If you are looking for a safe carrier to sprinkle the supplements over for your horse to eat, the list is pretty short.  Rinsed/soaked/rinsed non-molasses beet pulp, Soy hull pellets, Nuzu Stabul 1, Ontario Dehy Timothy Balance cubes (called Triple Crown Naturals Timothy Balance Cubes in the US):  

There are a few others, but those are the ones we use most frequently.  Again, close scrutinization of the label on any product for amount of sugar and starch (usually not provided), fat, and "no-no" ingredients would be necessary.

Trim:  A proper trim is toes backed and heels lowered so that the hoof capsule closely hugs and supports the internal structures of the foot.  Though important for all horses, it's essential for an IR and/or PPID horse to have a proper trim in place since they are at increased risk for laminitis.  Look on the following pages of our website for more information about a proper trim. 

After any potential triggers are removed from the diet (and in PPID horses, the ACTH is under control), the trim is often the missing link in getting a laminitic horse comfortable.  Sometimes horses with subclinical laminitis can be misdiagnosed as having arthritis, navicular, or a host of other problems as the horse attempts to compensate for sore feet. 

Boots and pads are an important part of getting the horse comfortable while they grow out new hooves.   Some good choices are Soft Rides and Easy Boot clouds, and Easy Boot Rx's.  There are others, but members here have had good luck with these. 

You are encouraged to post hoof pictures and any radiographs you have in the PHOTOS section of the case history group so our hoof guru can help you to determine if you have an optimal trim in place.   Go to this section of the wiki to read about how to get a hoof evaluation, what photos are needed and how to get the best hoof shots:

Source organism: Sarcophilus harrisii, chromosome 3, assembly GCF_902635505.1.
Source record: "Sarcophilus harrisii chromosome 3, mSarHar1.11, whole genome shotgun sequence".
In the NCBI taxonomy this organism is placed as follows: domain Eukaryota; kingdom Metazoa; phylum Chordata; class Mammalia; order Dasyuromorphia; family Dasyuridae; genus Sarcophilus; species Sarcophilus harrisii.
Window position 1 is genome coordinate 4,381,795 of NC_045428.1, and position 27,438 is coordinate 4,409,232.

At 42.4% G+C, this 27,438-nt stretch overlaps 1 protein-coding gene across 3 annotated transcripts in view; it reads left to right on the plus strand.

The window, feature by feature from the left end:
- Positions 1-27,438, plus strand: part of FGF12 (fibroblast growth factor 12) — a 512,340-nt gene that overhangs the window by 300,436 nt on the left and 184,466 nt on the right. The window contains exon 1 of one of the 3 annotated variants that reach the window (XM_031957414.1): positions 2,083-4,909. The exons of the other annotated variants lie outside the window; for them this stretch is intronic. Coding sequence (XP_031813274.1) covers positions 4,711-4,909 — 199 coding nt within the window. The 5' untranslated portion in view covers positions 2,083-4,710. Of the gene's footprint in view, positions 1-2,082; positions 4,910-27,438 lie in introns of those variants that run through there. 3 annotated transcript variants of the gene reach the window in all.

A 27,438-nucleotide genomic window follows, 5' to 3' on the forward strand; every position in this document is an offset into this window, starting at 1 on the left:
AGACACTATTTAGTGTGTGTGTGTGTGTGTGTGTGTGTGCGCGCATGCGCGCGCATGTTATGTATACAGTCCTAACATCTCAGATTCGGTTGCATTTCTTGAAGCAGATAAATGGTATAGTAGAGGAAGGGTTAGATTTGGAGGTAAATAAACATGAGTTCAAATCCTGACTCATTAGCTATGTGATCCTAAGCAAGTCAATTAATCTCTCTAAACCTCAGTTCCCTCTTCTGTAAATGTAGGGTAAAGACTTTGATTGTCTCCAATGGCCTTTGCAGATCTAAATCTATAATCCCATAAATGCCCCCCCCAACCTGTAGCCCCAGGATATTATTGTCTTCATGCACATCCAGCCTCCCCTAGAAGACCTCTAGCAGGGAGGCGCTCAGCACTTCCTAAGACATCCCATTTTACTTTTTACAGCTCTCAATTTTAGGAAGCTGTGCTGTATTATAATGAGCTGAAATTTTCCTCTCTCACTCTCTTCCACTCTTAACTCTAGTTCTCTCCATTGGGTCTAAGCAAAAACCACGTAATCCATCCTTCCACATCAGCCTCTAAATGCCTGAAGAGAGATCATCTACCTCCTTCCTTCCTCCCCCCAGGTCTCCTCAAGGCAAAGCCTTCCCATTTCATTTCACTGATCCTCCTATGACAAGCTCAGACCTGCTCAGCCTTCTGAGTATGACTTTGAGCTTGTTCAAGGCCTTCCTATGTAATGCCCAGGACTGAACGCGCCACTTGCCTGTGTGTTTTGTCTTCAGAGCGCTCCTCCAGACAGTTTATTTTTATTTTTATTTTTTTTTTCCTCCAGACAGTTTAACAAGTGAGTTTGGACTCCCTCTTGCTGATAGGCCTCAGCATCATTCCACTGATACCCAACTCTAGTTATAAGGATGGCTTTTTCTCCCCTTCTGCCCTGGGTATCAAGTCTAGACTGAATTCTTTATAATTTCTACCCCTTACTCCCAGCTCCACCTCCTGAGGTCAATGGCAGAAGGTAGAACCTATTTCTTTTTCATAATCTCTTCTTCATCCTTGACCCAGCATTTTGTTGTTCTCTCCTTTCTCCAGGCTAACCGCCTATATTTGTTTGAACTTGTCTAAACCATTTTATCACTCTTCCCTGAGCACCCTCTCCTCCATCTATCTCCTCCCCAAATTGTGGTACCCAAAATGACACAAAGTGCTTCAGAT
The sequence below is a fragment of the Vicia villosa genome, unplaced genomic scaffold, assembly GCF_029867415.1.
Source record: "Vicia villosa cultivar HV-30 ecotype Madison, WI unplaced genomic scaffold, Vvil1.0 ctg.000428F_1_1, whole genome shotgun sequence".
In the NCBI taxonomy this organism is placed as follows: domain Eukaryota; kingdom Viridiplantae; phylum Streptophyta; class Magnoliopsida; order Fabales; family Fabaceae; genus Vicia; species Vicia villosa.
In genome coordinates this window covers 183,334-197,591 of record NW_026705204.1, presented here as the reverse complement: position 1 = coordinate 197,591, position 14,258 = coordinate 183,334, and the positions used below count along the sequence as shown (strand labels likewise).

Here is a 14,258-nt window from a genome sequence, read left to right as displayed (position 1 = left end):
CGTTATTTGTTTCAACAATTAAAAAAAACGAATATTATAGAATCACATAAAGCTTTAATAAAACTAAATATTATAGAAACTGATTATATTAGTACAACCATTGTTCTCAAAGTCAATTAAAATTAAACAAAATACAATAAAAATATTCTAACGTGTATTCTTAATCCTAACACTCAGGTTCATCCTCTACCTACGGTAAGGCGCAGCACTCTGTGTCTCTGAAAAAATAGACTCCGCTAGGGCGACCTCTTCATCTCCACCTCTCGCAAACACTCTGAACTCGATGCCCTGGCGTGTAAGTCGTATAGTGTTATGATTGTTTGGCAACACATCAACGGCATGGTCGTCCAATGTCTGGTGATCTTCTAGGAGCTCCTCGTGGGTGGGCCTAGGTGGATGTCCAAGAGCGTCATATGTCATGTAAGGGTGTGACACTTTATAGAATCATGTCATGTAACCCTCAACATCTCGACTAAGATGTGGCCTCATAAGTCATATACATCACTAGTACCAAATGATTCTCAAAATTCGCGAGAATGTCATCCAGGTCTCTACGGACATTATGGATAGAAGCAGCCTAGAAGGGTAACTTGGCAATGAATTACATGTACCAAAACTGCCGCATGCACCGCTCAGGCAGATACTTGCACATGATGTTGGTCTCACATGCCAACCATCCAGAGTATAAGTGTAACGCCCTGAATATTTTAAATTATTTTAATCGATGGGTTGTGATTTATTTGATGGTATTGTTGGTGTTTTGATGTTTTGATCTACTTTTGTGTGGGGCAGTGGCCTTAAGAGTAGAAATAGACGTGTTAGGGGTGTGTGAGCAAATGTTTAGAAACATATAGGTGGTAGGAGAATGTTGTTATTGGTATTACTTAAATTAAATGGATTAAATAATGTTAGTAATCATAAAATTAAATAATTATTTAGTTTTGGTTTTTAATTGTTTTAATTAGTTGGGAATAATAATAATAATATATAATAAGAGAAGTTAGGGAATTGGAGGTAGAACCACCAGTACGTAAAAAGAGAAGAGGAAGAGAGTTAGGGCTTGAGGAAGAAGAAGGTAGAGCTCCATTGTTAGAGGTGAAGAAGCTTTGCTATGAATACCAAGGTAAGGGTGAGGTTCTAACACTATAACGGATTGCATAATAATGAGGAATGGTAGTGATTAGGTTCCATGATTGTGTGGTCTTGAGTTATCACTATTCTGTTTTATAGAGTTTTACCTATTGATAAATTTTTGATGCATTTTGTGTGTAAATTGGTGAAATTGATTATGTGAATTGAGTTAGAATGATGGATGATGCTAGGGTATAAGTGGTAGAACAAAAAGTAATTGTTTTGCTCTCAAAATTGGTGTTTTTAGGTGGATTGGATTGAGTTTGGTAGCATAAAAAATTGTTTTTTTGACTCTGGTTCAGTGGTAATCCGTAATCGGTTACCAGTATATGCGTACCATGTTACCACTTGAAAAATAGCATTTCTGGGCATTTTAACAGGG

Exercise: The best IR buster there is, but only if the horse is comfortable and non-laminitic.  A horse that has had lamintis needs 6-9 months after a correct realigning trim is in place before any serious exercise should begin.  No exercise should begin while the horse is on NSAIDS as they can mask the pain and allow the horse to do more than he should, damaging the fragile new laminae.  Allowing him to move around at liberty in a safe environment where there is no grass and he won't get chased by other horses is a safe place to start.  When he is more comfortable, hand walking in long straight lines with no tight turns can begin.  Never force a foot sore horse to move.

That gives you the basics of our DDT/E philosophy Lacelynn.  Happy to hear that you are searching the files/messages for the answers to your questions!  Read in the wiki here for tips on how to best search: 

We ask everyone to sign each time they post with their name (first if fine--thanks for that!) date of joining, and general location.  See my signature below for example.  Once you get your CH done, please add a link to that in your signature as well.  It really helps us to find it faster and answer your questions faster.  You can set up your signature to attach automatically through the "subscription" tab on the site.

Don't hesitate to ask any further questions you have!

Maggie, Chancey and Spiral in VA
March 2011
EC moderator/Primary Response